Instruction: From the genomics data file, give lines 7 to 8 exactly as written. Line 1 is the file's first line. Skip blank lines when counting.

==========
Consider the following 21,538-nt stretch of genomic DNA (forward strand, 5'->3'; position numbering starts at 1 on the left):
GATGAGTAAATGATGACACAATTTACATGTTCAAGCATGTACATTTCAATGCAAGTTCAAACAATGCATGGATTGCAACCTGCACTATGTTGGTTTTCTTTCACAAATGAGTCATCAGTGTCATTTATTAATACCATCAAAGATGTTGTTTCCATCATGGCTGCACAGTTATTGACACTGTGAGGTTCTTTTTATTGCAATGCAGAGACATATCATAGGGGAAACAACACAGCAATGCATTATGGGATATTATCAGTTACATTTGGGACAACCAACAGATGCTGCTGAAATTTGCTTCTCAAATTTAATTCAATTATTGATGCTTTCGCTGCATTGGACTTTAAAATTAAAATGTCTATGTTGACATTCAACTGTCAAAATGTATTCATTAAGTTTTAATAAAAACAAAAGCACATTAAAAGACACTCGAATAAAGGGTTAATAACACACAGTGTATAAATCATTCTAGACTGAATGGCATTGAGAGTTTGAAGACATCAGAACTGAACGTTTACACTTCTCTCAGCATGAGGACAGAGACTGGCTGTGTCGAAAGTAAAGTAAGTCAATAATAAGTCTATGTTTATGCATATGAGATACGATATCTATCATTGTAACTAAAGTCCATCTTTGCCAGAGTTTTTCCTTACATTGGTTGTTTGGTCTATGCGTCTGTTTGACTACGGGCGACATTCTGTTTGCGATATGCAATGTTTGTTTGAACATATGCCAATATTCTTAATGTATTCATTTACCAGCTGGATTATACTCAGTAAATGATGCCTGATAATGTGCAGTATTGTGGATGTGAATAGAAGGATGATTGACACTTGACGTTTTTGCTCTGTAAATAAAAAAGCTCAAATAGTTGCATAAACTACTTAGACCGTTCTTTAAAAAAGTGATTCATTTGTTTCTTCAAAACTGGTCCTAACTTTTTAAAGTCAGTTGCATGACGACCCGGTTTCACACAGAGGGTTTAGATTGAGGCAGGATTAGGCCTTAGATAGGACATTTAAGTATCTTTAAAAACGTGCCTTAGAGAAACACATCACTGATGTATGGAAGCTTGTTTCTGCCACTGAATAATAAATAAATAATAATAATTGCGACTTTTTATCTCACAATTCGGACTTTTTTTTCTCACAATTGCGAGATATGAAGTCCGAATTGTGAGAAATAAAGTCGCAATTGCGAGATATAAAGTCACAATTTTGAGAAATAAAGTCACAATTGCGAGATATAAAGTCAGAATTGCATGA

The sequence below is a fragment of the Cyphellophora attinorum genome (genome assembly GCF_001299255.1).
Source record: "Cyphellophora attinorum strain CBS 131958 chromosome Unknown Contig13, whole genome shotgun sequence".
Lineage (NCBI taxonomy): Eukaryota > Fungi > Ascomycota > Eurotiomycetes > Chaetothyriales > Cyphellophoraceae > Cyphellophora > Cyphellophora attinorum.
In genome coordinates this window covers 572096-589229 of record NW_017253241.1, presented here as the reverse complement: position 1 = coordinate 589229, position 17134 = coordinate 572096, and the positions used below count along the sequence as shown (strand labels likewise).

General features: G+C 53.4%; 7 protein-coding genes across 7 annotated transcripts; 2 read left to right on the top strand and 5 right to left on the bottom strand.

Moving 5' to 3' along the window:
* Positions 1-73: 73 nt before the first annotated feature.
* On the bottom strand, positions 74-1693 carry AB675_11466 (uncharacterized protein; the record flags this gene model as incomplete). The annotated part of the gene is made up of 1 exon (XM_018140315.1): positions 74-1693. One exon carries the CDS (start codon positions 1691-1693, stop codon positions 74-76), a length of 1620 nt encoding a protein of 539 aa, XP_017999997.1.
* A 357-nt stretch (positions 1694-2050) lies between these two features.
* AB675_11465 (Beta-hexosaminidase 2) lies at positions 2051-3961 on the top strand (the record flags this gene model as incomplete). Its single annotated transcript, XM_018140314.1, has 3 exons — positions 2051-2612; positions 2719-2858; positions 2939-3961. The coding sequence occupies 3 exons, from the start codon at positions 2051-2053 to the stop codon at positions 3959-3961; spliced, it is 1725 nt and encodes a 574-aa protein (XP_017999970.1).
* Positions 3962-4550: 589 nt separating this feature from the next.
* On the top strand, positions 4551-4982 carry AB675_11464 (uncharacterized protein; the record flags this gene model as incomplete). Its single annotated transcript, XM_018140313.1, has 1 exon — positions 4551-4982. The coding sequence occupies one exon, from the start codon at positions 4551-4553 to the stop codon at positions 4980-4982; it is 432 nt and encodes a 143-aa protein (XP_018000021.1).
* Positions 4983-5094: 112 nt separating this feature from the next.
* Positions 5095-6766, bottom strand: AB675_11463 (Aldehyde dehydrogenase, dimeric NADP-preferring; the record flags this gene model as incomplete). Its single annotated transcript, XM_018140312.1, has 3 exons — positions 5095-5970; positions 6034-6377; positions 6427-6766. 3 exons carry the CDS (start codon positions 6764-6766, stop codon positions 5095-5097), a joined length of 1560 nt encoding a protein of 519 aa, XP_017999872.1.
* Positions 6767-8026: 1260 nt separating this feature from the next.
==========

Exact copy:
General features: G+C 53.4%; 7 protein-coding genes across 7 annotated transcripts; 2 read left to right on the top strand and 5 right to left on the bottom strand.

Moving 5' to 3' along the window: